So here’s to Will and Kate and their child. May they all soon be well and strong and happy.

Thursday, November 29, 2012

Then What Happened?

I had a Tweet ReTweeted on Twitter.

That happens from time to time. It’s always nice because it means someone felt what I wrote was worth sharing. But today was different. Today I was ReTweeted by President Barack Obama!

OK, I know. President Obama wasn’t sitting around the Oval Office before he had lunch with Mitt Romney just checking his Twitter feed. I know the President wasn’t searching to see how his #My2K hashtag was trending. I know it was his staff. But it was his staff, you know, President Barack Obama’s staff, that ReTweeted me! I took screenshots. Oh yes I did! Heck, they’re in contention to become our holiday cards!

#My2K is a hashtag created by the Obama administration that folks on Twitter can use to talk about the impact of the expiration of the middle class tax cuts. Here is how they posted it: “If Congress fails to act, the typical middle-class family will have about $2,000 less to spend or save next year.” Should you so desire, you can Tweet what that $2,000 means to you and what you do with the money, including #My2K in the Tweet.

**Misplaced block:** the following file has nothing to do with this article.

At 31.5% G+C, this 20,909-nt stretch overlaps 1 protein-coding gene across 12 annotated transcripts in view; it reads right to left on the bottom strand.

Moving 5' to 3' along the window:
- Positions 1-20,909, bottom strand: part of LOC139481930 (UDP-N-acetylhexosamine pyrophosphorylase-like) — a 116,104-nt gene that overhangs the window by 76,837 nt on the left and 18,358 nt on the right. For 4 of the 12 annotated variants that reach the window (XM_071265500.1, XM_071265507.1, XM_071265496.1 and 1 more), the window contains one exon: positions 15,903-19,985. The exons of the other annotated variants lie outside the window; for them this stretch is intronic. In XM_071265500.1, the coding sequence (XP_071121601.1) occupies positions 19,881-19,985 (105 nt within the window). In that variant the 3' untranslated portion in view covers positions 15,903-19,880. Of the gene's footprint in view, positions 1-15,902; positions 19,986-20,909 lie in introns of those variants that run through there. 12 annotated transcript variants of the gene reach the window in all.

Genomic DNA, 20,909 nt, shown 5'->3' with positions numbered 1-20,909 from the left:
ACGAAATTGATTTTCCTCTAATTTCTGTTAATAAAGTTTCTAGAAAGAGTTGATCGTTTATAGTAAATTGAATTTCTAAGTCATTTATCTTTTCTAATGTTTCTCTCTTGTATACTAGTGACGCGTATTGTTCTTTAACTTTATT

So I Tweeted:
#My2k goes directly into the local economy: shopping at local grocery store and farm stands, meals in local restaurants, tips to waitstaff.

Since the President ReTweeted it, it has been ReTweeted 138 141 153 times.

Cool, right? Well, in addition to the solidarity of the ReTweets, I got responses. It wasn’t long before the rude people emerged from the Twitter shadows. One of them joined Twitter and out of their first seven Tweets, two were just expletives directed at me. Classy. Fortunately, I counted to ten and realized I needed to not engage with them. All their smut and snark has been going up in word bubbles above their heads; their misspelled and condescending Tweets going off into the ether.

If I ever had a question about whether or not I should run for public office, this experience answered that. I do not have a thick enough hide. It also caused me to have even more respect for the people who are willing to stand for office. Politics has always been rough and tumble. In these fast paced days of proliferating social media platforms, it is even tougher. Sure, there are plenty of chuckleheads who get elected, but I give them their due as well for being willing to suffer the slings and arrows; spam-bombs and swear words lobbed their way.

Sunday, November 25, 2012

Thank You

Back in 2006, when I began this blog, I did not, actually, could not have imagined how much would cascade from that first post. I thought Pink Granite would be a place where I could give voice to my thoughts, feelings and memories. I expected it would be rather like speaking from a podium in an empty hall. I didn’t know how much I would learn. I didn’t expect to grow as much as I have. And I certainly never expected to make friends. But I did.